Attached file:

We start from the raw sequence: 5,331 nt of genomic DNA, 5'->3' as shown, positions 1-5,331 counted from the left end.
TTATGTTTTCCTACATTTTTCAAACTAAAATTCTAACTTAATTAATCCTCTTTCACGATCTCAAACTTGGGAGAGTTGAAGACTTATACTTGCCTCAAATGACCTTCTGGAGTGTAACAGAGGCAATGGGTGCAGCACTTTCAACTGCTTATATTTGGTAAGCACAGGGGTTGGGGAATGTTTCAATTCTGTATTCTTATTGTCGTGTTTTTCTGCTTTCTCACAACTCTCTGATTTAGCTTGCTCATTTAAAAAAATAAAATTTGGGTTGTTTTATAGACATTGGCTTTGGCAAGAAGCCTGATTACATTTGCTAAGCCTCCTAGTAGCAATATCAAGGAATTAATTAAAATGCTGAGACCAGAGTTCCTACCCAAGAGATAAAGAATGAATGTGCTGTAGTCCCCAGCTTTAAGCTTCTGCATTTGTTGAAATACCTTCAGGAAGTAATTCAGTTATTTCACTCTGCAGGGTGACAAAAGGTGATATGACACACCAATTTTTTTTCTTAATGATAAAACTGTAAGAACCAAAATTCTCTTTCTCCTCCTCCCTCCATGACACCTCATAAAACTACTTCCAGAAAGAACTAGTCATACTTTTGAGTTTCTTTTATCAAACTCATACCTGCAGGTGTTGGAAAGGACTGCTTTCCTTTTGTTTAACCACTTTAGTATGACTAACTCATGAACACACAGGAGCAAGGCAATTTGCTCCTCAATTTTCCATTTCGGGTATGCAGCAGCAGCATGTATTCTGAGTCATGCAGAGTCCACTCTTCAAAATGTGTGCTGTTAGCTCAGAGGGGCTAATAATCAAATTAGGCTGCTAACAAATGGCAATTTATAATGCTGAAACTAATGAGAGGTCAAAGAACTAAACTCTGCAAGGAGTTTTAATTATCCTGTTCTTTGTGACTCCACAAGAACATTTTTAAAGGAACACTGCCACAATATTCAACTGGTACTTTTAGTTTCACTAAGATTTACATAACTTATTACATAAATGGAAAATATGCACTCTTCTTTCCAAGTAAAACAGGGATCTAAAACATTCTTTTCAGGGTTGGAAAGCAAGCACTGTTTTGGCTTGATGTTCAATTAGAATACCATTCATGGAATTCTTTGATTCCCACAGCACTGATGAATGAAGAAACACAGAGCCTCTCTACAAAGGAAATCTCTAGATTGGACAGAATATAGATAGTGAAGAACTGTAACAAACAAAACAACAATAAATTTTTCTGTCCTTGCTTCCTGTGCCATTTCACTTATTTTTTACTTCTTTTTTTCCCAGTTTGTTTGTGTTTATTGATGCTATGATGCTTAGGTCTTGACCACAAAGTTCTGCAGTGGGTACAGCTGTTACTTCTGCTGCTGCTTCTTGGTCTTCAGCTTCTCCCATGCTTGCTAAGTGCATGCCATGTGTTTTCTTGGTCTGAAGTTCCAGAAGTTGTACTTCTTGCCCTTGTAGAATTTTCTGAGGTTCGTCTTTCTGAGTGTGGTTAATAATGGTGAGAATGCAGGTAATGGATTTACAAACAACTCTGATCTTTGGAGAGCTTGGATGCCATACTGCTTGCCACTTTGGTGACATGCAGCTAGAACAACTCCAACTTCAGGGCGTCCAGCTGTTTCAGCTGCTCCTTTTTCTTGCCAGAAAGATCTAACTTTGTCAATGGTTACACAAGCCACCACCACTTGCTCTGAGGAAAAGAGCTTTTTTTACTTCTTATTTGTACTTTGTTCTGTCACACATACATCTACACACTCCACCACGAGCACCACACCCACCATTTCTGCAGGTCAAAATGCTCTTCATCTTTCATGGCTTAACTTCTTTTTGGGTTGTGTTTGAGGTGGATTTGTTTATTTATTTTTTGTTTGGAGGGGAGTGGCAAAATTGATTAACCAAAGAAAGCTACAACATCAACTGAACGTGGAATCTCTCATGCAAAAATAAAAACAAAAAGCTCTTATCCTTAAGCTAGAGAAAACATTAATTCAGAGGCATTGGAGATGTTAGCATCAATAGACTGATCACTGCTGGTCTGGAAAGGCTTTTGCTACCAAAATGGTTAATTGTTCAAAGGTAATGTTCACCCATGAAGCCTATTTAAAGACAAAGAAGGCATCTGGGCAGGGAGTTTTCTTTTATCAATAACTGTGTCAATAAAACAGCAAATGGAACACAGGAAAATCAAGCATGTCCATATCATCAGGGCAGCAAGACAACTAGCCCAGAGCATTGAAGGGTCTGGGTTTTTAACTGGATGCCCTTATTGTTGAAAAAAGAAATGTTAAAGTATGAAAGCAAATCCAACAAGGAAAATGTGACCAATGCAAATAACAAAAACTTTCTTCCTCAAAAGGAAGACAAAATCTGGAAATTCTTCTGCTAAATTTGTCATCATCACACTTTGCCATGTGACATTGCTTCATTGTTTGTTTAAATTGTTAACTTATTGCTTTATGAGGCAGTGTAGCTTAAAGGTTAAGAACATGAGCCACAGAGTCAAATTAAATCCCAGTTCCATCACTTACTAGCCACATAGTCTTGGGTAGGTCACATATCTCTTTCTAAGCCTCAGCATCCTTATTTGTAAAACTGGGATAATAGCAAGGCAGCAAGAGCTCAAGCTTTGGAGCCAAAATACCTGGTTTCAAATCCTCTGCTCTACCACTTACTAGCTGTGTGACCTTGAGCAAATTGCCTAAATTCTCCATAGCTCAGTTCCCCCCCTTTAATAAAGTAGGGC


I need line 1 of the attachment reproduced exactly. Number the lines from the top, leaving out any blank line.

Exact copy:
We start from the raw sequence: 5,331 nt of genomic DNA, 5'->3' as shown, positions 1-5,331 counted from the left end.